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ASIAN GAMES 2018

Fortress raided

As Indian kabaddi loses its golden sheen, the time is ripe for its wider popularity

Women’s final | Sameer Hameed

THE IRANIANS SLAPPED their thighs in victory, but it felt like a slap on India’s face. For the first time in 28 years, ever since kabaddi was introduced at the Asian Games, the Indian men’s team had failed to make the final. Iran, which has replaced Pakistan as India’s rival in the sport, had been snapping at the champions’ heels for the past few years and, on August 23, finally caught up, announcing its golden ambition in the semifinal at the Theatre Garuda in Jakarta.

Whatever I wanted, they gave me. I cannot work in India like I did in Iran. - Shailaja Jain, Iran’s coach

The Iranians had gathered past losses in their minds, but played as if they had forgotten, as if it was they who had dominated the sport for decades. The match ended 27-18, and the Indians wept. The women had a slightly better campaign, reaching the final. However, they, too, fell to Iran, 24-27. And they, too, wept.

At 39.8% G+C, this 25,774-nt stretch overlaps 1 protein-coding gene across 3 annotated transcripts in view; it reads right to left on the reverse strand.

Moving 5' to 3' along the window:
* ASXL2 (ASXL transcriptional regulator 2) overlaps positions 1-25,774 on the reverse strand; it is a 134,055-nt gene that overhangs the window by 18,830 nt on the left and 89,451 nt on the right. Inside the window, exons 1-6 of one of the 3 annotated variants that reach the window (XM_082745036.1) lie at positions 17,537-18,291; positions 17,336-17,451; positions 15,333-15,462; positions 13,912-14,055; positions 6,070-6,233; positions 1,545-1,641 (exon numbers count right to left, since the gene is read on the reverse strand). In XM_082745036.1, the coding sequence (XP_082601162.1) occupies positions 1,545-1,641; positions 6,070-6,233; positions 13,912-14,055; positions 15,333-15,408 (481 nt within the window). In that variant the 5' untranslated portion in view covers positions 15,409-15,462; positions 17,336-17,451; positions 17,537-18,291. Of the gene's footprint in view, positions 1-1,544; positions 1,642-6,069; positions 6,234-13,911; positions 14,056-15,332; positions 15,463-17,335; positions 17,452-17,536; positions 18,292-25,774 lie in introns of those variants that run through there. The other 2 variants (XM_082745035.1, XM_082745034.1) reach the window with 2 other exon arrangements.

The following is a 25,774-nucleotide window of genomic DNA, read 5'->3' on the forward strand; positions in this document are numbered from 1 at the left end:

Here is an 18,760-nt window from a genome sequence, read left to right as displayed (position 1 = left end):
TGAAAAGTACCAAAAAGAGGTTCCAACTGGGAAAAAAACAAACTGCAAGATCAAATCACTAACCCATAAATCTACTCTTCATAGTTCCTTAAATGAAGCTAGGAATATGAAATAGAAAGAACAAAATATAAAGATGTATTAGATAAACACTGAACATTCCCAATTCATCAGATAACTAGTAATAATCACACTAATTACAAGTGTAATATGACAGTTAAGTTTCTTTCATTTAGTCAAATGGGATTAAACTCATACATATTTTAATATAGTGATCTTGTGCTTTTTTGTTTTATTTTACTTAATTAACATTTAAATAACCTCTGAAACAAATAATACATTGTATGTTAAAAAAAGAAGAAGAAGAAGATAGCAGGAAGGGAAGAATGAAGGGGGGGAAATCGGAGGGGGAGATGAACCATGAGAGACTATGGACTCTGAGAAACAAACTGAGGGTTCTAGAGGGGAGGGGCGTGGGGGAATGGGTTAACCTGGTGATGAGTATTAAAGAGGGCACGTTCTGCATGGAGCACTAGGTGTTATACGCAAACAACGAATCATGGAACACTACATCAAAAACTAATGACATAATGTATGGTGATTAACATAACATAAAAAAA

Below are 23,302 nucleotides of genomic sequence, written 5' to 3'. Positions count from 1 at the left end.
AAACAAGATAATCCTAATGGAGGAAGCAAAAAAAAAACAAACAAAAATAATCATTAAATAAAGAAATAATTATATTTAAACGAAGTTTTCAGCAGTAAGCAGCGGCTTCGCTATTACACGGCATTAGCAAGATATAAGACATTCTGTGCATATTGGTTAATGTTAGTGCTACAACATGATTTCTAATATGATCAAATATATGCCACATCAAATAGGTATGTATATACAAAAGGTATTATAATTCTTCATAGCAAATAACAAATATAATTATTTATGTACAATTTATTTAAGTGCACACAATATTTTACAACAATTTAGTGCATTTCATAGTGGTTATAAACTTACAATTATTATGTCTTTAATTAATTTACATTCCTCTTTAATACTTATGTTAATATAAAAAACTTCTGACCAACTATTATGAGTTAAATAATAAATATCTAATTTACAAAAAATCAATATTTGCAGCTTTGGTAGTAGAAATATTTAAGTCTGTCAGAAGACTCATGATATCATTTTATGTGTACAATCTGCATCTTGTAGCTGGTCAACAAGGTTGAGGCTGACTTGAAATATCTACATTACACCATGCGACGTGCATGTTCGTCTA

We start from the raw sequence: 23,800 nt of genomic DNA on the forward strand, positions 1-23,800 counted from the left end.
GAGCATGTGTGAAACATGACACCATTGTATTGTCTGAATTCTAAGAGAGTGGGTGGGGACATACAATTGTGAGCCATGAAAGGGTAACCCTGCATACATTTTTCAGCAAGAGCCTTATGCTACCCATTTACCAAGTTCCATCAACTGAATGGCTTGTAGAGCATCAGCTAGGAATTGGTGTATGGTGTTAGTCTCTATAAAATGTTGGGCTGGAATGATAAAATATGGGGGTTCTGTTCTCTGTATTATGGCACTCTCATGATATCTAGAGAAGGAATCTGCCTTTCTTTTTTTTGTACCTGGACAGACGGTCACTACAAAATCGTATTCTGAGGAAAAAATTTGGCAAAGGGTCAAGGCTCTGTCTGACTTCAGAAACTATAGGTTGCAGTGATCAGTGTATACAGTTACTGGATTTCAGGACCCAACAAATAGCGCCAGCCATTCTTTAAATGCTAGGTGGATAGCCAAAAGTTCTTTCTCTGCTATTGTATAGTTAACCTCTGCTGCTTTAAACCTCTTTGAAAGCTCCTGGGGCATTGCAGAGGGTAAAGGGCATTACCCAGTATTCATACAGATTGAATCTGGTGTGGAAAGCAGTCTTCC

In the aftermath, as everyone reeled from the shock, there were claims that it was an inside job. No, not the controversial selection decisions, though they could have played a part. This was about the two coaches who plotted to fell India.

A few days before the semifinal against Iran, the men’s team was handed its first defeat in Asian Games history, a close 23-24 loss, by the South Koreans in the group stage. Korea’s coach Ashan Kumar Sangwan, incidentally, was the man who captained India to gold in 1990, when the sport was introduced at the Asian Games. “For us [as Indians], this was the worst that could have happened,” Sangwan told THE WEEK. “We had been winning like tigers. [But, this result means] there is some weakness. The team is good, the players are good. But, the way they were told to play was wrong.”

The South Koreans, on their part, have improved by leaps and bounds. They have embraced kabaddi as their own, and are not reluctant of showing it off. One of their defenders, Seong Ryeol Kim, has a tattoo that says “Korea kabaddi ka gaurav (pride of Korean kabaddi)” inked on his chest.

Though the sport is yet to pick up in the country and there is no domestic kabaddi league, the federation and Olympic association have invested in the growth of the game. According to a recent report, the Koreans train at a residential camp in Busan for 10 months a year, and have been frequently sent to India to train under experienced coaches.